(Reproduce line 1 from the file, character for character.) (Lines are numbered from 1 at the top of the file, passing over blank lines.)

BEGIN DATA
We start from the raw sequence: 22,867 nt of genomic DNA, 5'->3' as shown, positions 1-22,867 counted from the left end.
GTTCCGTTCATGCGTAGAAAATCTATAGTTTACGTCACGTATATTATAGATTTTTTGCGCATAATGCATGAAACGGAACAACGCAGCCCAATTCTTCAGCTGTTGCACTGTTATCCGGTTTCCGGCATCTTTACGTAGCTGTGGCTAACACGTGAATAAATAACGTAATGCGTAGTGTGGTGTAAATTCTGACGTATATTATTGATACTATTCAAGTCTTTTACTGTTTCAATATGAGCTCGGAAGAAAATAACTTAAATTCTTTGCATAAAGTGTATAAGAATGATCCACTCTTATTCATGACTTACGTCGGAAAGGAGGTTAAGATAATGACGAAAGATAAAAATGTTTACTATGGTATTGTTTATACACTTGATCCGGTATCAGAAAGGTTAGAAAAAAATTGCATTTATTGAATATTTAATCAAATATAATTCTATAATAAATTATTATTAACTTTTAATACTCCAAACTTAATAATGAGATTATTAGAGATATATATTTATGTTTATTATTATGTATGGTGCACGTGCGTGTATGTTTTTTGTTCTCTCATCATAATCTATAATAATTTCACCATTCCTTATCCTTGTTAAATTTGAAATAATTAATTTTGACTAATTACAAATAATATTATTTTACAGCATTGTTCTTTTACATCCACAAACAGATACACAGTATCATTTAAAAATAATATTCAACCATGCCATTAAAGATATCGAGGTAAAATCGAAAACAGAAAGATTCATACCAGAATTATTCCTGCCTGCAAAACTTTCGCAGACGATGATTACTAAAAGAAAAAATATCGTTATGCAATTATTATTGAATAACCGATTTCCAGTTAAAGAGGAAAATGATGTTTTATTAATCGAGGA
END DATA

We start from the raw sequence: 22,867 nt of genomic DNA, 5'->3' as shown, positions 1-22,867 counted from the left end.